After a refreshing mind and body experience with yoga, do you ever find yourself in the local coffee shop, sitting at a table, slowly enjoying the seasonal latte? I do. I love sitting there and contemplating life’s many questions, knowing that I alone have all the answers (if only someone would ask me). The last time I was there, I caught myself glancing (OK, staring) at the stickers adorning another latte-lover’s nearby laptop. “COEXIST” was plastered diagonally and partially on top of the “OM” symbol. The local university field hockey emblem held a space in the upper left corner. A sticker shaped like a T-bone and read “Steak Lovers are not Anti-Vegan” rested in the bottom left corner. Laying side ways along the right side I saw “Metaphors Be With You”.

I saw those stickers and I smiled.

Why? Because, I instantly felt a kinship with the owner of that laptop. You see, I have stickers on my laptop too (to be discussed later). And I’ve had bumper stickers on my car. Why? To silently express myself.

We all do it in our own ways. Think about. Do you do it with bumper stickers? Is your water bottle covered with all the cool places you’ve been or does it have stickers endorsing the latest yoga clothing line or healthy drink. Are you the “Apple person” that has “Tree of Life” on it’s lid, or is it enough to let the world know who you are just by sliding that shinny silver MacBook out of your back pack? Do you have a tattoo, or maybe sleeve of tattoos? Have you colored your hair to match your attitude? Or are you none of these people? You might express yourself by being the non-expressive type that is content letting everyone else wonder about you. Your daily actions and personality may be just the right way to express who you are.

The point is – there are many ways to express thought, attitude, and life.

There is a caution that often accompanies expressiveness though. You must to be aware that people will make assumptions about you directly related to how they interpret your expressiveness. Be it laptop stickers, green hair color, or tattoos. If the ways you express yourself are truly who you are, there will be few, if any, issues. But if you are using your expressiveness as a mask, or if your outside expressions no longer match your inside personality, don’t be surprised if you are misinterpreted.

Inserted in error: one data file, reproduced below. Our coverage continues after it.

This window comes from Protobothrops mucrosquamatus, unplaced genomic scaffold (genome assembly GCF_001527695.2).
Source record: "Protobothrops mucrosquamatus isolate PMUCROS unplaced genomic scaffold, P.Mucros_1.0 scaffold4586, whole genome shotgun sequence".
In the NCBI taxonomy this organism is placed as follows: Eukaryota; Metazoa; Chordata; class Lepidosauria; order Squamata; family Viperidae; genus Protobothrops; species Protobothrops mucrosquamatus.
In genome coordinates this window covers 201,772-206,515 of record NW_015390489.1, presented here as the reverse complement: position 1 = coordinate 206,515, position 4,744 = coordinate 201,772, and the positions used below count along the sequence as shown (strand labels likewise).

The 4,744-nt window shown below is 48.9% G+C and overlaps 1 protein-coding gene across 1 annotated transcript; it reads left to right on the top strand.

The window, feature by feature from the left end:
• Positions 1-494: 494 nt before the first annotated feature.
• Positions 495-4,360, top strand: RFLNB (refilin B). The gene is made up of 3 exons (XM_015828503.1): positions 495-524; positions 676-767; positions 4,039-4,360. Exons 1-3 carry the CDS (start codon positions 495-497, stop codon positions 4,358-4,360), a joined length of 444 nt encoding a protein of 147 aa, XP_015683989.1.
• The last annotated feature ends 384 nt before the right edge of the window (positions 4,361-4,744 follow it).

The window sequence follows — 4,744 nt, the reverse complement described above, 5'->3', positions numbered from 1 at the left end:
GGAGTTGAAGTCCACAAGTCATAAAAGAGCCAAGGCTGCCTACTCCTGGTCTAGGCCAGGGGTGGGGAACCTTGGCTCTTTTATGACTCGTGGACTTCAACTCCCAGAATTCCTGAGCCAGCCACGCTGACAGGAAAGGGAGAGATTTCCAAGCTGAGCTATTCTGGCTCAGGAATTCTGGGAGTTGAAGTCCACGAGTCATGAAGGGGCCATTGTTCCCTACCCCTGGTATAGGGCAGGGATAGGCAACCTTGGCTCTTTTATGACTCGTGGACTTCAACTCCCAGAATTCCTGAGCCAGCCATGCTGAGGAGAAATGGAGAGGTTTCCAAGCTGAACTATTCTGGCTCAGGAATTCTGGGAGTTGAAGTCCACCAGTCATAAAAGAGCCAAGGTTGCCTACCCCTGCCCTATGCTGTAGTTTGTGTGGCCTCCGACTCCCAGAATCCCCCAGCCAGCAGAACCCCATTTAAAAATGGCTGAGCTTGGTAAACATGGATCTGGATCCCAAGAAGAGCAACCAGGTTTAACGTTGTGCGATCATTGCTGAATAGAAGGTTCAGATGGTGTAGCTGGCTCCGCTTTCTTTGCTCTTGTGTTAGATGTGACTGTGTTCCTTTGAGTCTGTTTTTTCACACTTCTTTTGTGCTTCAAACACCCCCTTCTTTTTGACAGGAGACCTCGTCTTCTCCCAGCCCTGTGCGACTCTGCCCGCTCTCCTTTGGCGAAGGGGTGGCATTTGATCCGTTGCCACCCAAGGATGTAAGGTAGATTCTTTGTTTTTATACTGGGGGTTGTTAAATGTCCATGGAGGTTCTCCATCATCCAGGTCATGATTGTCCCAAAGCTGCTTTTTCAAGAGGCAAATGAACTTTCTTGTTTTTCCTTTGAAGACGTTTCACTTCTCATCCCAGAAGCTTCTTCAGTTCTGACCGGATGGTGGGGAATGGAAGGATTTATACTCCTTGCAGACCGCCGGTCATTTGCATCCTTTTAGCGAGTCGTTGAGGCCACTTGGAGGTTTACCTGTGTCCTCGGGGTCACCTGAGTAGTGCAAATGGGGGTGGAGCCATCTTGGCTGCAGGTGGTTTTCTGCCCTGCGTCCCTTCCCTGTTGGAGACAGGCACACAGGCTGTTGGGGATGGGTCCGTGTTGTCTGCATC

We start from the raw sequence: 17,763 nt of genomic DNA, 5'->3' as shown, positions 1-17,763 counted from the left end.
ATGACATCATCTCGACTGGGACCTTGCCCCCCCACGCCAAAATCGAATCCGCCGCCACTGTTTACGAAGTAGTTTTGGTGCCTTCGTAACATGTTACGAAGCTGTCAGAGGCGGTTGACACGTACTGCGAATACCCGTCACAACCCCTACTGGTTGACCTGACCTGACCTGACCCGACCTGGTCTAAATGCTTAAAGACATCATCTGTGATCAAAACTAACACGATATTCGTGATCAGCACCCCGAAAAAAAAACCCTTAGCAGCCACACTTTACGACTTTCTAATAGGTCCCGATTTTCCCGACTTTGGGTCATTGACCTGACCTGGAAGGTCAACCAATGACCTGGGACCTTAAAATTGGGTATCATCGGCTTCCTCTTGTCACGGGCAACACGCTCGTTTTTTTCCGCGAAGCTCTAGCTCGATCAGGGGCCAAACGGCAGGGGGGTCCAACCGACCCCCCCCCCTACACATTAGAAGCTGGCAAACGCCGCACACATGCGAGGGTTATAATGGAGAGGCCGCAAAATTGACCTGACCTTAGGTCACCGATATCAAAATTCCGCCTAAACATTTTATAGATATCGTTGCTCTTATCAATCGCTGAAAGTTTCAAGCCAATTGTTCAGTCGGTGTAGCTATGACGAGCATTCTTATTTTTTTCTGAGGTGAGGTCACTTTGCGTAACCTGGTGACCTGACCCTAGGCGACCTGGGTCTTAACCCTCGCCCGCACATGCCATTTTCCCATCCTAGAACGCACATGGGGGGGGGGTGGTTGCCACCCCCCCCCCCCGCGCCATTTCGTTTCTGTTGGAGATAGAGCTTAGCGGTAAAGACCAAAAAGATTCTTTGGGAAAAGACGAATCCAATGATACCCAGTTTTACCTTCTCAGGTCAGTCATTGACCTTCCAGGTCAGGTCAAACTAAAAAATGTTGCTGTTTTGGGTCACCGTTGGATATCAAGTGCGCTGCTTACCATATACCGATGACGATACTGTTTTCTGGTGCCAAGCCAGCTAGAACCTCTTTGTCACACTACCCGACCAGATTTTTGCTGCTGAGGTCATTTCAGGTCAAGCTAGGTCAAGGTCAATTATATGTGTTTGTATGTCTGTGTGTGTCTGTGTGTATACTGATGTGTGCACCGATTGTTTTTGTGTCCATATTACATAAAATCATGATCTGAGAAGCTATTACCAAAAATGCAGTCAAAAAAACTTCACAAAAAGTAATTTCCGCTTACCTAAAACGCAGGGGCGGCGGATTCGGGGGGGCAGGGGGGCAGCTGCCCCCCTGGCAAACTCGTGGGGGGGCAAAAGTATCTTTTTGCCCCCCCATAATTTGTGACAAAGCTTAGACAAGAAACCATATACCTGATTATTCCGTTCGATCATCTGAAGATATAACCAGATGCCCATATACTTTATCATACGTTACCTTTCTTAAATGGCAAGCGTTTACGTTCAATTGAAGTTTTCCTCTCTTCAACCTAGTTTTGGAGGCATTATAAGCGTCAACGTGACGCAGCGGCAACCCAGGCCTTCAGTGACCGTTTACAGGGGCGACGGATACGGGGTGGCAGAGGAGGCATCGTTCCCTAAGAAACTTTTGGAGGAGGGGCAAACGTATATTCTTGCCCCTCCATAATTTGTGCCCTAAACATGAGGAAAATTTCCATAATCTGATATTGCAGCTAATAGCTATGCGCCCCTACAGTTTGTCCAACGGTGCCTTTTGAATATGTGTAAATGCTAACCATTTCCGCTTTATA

You see, we humans, even knowing that’s it wrong, have a habit of judging “a book by its cover.” I have fallen into the trap myself. As I mentioned earlier in this essay, I assumed this person was a kindred spirit just by looking at the stickers on the latte-lover’s laptop. And I know I’ve been on the “other” side of interpretation too. I have been the person that had so many bumper stickers on the car that everyone knew exactly my stances on politics, knew what radio station I listened to, what beaches I’d taken a trip to, how many miles I had run, and what my kids did in school (ok, I admit, I’m still a little bit this way). But I’ve also been the quiet one where it was really hard for anyone to know where I stood in life, yet my stickers told of someone else.

If there is a lesson here, it is to be aware that it’s possible for all of us to be judgmental.

It takes a lot of effort not to be. If we are willing to have others interpret our expressiveness, we must know that every once in a while, we may be misinterpreted. And when we view others by their laptop stickers, by their hair color, by their age, or by any other outside visual cue, we must be aware that there is always more on the inside of that person than we actually see.

So what do I try to do? Personally I try to use people’s visual cues as a reason to wonder. They may lead me to ask questions of the other person. They give me the opportunity to meet a new person, another member of the human tribe.

So…..back to my laptop stickers. What do they say about me – “Minion”, “Bad Yogi”, “Not All Who Wander are Lost”, “the emblem of my fire department”, “Hiking” and “Wilderness Medicine”. Hmmmm …… Who am I?

So, who are YOU? How do you express your beliefs and opinions in the world, and how do you look for others’?

pbr